Ecosystems are not unchanging. Natural changes in climate will result in a change in environmental conditions, which results in a change in ecosystems. The influence of mankind can change the ecosystem. These influences may be direct or indirect. Examples of direct influences are logging and agriculture where the original vegetation is removed. Indirect influences result from global changes in the environment caused by civilization, like
global warming due to the release of greenhouse gases. In many cases,
an ecosystem changes and may appear different. For example, after the
glaciers retreated from Alberta there was
very little fertile soil. The first plants to grow were very hardy ones
called pioneer species, such as lichens and grasses. These plants became established in the sand, silt and clay that covered the landscape. Their roots grew into cracks and helped to
break down these mostly unfertile materials. When these plants died, the organic material in them combined with the sand and clay to form a simple soil.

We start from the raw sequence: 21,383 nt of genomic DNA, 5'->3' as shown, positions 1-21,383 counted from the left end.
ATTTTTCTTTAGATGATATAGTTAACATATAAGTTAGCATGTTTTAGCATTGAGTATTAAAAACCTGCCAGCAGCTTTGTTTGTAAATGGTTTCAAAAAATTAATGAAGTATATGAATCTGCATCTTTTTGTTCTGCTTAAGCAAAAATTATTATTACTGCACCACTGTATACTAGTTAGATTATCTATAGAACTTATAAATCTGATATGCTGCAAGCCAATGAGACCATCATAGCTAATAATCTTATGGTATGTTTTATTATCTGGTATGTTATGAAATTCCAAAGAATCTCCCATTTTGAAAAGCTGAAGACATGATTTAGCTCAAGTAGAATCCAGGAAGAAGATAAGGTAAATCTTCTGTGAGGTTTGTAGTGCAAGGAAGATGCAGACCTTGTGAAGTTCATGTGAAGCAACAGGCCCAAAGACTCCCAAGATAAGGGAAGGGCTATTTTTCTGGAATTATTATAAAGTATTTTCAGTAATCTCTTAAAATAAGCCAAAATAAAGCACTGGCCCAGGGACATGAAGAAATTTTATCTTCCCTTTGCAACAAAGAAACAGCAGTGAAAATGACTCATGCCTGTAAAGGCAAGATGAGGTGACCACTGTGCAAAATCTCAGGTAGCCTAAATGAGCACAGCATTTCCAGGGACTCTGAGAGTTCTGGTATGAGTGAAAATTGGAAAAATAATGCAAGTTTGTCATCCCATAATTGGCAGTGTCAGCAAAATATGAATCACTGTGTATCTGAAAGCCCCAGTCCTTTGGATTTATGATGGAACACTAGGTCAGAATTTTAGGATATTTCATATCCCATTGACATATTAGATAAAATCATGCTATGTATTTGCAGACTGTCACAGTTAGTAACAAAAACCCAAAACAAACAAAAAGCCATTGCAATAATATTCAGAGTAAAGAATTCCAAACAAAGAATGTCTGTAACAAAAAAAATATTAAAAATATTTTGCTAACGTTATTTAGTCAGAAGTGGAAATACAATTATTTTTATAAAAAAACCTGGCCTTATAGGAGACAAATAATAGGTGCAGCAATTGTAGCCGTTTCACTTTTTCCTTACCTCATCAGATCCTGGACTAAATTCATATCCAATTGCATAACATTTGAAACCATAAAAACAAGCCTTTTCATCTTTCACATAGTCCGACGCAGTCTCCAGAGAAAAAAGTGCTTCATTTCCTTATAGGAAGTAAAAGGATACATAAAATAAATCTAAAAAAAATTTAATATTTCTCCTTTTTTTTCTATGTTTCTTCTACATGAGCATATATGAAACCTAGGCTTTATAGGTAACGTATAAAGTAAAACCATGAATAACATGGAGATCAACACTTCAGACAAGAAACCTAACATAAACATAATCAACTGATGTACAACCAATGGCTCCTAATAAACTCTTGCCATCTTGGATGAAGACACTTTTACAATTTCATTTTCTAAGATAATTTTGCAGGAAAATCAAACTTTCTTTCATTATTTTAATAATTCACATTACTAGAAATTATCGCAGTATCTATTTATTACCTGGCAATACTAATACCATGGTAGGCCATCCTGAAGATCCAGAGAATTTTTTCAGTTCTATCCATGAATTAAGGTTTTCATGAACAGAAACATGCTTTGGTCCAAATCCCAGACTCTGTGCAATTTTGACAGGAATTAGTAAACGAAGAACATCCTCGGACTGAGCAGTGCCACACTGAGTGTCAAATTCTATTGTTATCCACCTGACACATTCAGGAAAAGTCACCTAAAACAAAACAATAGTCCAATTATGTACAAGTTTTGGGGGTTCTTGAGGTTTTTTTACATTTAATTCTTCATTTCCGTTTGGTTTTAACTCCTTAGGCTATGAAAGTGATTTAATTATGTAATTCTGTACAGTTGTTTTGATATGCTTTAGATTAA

This soil allowed other types of plants to become established. As the soil layer grew deeper, larger and stronger plants became established, and some of the original plants were replaced. This replacement of some plant species with others, and the associated change in animal species, is called
succession. An ecosystem that is in a stable state, or is not in the process of being succeeded by another, is known as a climax community.
Natural processes such as fire, flooding, and insect invasion can
disturb whatever plant and animal species are present, and radically change the local environment. The area then starts the successional sequence again, beginning with the pioneer species and building towards the climax community. In this way, the ecosystems are constantly being rejuvenated by the
environment It is important to note, however, that just because an
ecosystem has reached a "climax" does not mean it stops
changing. Like all ecosystems, a climax community is in constant